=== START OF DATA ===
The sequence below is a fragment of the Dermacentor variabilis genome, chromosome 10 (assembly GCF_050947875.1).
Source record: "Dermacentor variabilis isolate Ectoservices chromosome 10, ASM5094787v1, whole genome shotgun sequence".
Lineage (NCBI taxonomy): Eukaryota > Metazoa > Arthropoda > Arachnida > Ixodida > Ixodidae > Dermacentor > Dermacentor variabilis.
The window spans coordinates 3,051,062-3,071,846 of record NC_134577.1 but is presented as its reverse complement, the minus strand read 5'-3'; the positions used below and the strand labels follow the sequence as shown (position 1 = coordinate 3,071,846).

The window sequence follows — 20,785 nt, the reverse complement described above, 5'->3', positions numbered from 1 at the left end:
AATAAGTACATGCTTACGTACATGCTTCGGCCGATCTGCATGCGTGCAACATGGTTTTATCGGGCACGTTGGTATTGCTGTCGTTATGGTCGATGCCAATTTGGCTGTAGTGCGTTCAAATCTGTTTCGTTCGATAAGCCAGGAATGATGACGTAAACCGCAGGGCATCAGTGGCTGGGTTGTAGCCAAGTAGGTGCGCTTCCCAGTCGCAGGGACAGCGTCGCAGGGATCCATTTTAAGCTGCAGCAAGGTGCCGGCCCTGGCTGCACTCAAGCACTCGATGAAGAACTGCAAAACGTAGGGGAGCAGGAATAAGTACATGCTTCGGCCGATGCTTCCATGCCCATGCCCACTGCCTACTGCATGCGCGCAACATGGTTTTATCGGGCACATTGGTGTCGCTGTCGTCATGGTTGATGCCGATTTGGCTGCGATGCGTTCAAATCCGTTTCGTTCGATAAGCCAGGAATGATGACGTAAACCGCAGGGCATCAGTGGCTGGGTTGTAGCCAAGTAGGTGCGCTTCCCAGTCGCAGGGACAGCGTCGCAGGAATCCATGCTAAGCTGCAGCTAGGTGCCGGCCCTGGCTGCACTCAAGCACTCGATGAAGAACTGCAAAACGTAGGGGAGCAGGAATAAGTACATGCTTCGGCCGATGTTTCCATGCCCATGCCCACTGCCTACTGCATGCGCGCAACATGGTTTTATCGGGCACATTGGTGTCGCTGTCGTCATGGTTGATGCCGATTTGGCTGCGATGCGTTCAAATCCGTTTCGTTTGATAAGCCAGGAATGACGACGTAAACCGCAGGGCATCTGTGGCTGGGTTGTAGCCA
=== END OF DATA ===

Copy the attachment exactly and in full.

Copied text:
The sequence below is a fragment of the Dermacentor variabilis genome, chromosome 10 (assembly GCF_050947875.1).
Source record: "Dermacentor variabilis isolate Ectoservices chromosome 10, ASM5094787v1, whole genome shotgun sequence".
Lineage (NCBI taxonomy): Eukaryota > Metazoa > Arthropoda > Arachnida > Ixodida > Ixodidae > Dermacentor > Dermacentor variabilis.
The window spans coordinates 3,051,062-3,071,846 of record NC_134577.1 but is presented as its reverse complement, the minus strand read 5'-3'; the positions used below and the strand labels follow the sequence as shown (position 1 = coordinate 3,071,846).

The window sequence follows — 20,785 nt, the reverse complement described above, 5'->3', positions numbered from 1 at the left end:
AATAAGTACATGCTTACGTACATGCTTCGGCCGATCTGCATGCGTGCAACATGGTTTTATCGGGCACGTTGGTATTGCTGTCGTTATGGTCGATGCCAATTTGGCTGTAGTGCGTTCAAATCTGTTTCGTTCGATAAGCCAGGAATGATGACGTAAACCGCAGGGCATCAGTGGCTGGGTTGTAGCCAAGTAGGTGCGCTTCCCAGTCGCAGGGACAGCGTCGCAGGGATCCATTTTAAGCTGCAGCAAGGTGCCGGCCCTGGCTGCACTCAAGCACTCGATGAAGAACTGCAAAACGTAGGGGAGCAGGAATAAGTACATGCTTCGGCCGATGCTTCCATGCCCATGCCCACTGCCTACTGCATGCGCGCAACATGGTTTTATCGGGCACATTGGTGTCGCTGTCGTCATGGTTGATGCCGATTTGGCTGCGATGCGTTCAAATCCGTTTCGTTCGATAAGCCAGGAATGATGACGTAAACCGCAGGGCATCAGTGGCTGGGTTGTAGCCAAGTAGGTGCGCTTCCCAGTCGCAGGGACAGCGTCGCAGGAATCCATGCTAAGCTGCAGCTAGGTGCCGGCCCTGGCTGCACTCAAGCACTCGATGAAGAACTGCAAAACGTAGGGGAGCAGGAATAAGTACATGCTTCGGCCGATGTTTCCATGCCCATGCCCACTGCCTACTGCATGCGCGCAACATGGTTTTATCGGGCACATTGGTGTCGCTGTCGTCATGGTTGATGCCGATTTGGCTGCGATGCGTTCAAATCCGTTTCGTTTGATAAGCCAGGAATGACGACGTAAACCGCAGGGCATCTGTGGCTGGGTTGTAGCCA